Card: 1966 Topps #558 (w/Guido Grilli)
“Eddie Popowski, God bless him, was a miracle man in himself. He had something like 11 or 12 kids. A career minor-league guy. We never knew how the hell he could have that many kids when he was playing baseball all the time – when did he have time for his wife? We used to laugh like hell. He encouraged me. I met some great guys. Yastrzemski. Rico Petrocelli was a great guy. I had the pleasure of getting to hear Ted Williams during spring training. The memories were fantastic, just fantastic.” (Pete Magrini)
Peter Alexander Magrini (born June 8, 1942 in San Francisco, California) is a former right-handed pitcher in Major League Baseball who played for the 1966 Boston Red Sox. In a December 2017 interview, Magrini told of his family background: “My father immigrated from Italy with his family at the age of 3 to a tiny town called Duncan’s Mills, California. It was an old railroad and lumber town up by the Russian River. My grandfather worked on the railroad. It’s still there today. Probably the population today is about 80."
“I always wanted to be a catcher, but I couldn’t hit. They always said that I had a good arm. Dolph Camilli came out here, because his family was from Santa Rosa. He used to come out and have a clinic. I always participated in the clinic and they said, ‘Gee, this kid does have a good arm…but he can’t hit. Why doesn’t he forgo trying to be a catcher and become a pitcher?’ So that’s how that started.”
He attended Santa Clara University where the team was runner up in the 1962 College World Series. While there, on May 13, 1963, he enjoyed a special moment when the Santa Clara Broncos played an exhibition game against the reigning National League Champion San Francisco Giants and beat them, 6-4, in Santa Clara. A Giants rally in the fourth inning was squelched when Magrini picked off Ed Bailey at second base and, on another play, a baserunner was cut down trying to steal third base. In another inning he got Felipe Alou to ground into a double play and struck out Willie Mays on three pitches.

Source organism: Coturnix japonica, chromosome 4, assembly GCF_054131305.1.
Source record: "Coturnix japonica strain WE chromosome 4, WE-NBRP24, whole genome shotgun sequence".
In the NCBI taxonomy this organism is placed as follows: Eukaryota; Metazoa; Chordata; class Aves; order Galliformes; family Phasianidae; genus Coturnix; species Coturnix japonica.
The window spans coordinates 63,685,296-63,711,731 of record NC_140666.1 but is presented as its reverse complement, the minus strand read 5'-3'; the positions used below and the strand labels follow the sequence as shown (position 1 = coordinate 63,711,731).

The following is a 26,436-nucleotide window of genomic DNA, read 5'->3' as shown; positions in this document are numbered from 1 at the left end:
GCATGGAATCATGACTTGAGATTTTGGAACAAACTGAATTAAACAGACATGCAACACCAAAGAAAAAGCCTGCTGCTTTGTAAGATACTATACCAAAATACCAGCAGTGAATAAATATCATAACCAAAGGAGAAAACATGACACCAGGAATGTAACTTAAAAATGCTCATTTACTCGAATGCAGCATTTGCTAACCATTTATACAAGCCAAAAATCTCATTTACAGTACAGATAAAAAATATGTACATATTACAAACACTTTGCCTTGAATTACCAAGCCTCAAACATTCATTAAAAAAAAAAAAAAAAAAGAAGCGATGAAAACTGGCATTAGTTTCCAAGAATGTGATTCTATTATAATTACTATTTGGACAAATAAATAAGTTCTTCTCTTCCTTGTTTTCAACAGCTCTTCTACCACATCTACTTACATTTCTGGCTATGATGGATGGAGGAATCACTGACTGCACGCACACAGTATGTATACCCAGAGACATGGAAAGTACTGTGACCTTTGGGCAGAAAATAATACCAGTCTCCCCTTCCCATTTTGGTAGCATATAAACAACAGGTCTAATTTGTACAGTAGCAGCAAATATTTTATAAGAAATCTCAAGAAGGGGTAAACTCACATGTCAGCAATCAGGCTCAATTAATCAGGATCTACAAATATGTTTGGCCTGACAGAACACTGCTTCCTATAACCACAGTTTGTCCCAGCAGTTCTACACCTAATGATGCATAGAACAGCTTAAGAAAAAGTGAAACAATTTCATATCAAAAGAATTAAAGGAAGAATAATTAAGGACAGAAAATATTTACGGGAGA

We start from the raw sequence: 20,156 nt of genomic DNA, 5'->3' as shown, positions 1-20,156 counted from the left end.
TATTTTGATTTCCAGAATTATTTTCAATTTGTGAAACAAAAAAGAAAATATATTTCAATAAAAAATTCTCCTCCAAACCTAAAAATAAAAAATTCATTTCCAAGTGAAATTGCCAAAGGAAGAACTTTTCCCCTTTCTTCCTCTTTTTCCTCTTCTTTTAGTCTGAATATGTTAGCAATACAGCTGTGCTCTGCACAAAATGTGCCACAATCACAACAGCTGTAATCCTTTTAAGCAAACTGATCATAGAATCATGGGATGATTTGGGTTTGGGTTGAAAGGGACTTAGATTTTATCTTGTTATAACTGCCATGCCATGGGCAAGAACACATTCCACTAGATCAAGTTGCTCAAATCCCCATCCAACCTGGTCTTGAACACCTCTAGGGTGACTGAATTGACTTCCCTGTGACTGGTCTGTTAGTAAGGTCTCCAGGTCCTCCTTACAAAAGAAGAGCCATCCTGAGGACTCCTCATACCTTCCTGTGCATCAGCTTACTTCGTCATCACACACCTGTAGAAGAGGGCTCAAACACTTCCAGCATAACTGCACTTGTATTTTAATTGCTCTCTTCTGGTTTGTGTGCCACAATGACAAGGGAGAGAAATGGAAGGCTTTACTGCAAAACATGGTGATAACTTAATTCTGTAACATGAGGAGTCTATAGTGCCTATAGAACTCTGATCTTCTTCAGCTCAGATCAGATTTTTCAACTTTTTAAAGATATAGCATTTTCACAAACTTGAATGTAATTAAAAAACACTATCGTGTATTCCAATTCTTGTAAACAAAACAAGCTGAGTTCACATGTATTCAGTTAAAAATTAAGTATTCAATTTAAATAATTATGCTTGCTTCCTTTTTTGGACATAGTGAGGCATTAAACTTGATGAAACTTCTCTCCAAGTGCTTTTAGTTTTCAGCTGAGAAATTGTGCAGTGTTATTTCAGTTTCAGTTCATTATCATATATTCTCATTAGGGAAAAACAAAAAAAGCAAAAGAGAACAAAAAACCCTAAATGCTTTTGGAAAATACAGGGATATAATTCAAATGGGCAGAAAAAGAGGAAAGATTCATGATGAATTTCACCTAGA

Magrini was originally signed by the Minnesota Twins and began his pro career in 1964. He was then drafted by the Red Sox under the "First-year player rule" in the 1964 Rule V Draft. Pitching for the Pittsfield Red Sox in 1965, he went 18-8 with a 2.26 ERA in 33 starts.
Magrini made the Red Sox's Opening Day roster in 1966 and made his big league debut in the season's second game on April 13th. Facing the Baltimore Orioles, he gave up 3 earned runs in 2 innings of relief work. After another outing out of the pen two weeks later, he made his only big league start on May 9th against the Kansas City Athletics, where the game-time temperature was 36 degrees. He gave up 4 earned runs in 3 innings and took the loss.
After going 0-1 with a 9.82 ERA in those 3 appearances, he spent the remainder of the summer for the AAA Toronto Maple Leafs. Pete was back with Toronto in 1967, and late in the season he was dealt to the New York Yankees for Elston Howard. He spent the following two years with the Syracuse Chiefs.
However, Magrini contributed to Boston's surprise 1967 American League pennant when he was traded with fellow pitcher Ron Klimkowski to the New York Yankees for veteran catcher Elston Howard on August 3, 1967. Howard helped guide the young Red Sox pitching staff through a five-team pennant scramble and the 1967 World Series.
Magrini retired from baseball after the 1969 minor league season and now lives in Santa Rosa, California.
Pete is part of the Born in San Fran/Oakland/Sacramento Tour – Go to the Next Stop
Pete is part of the Red Sox Players Tour – Go To the Next Stop
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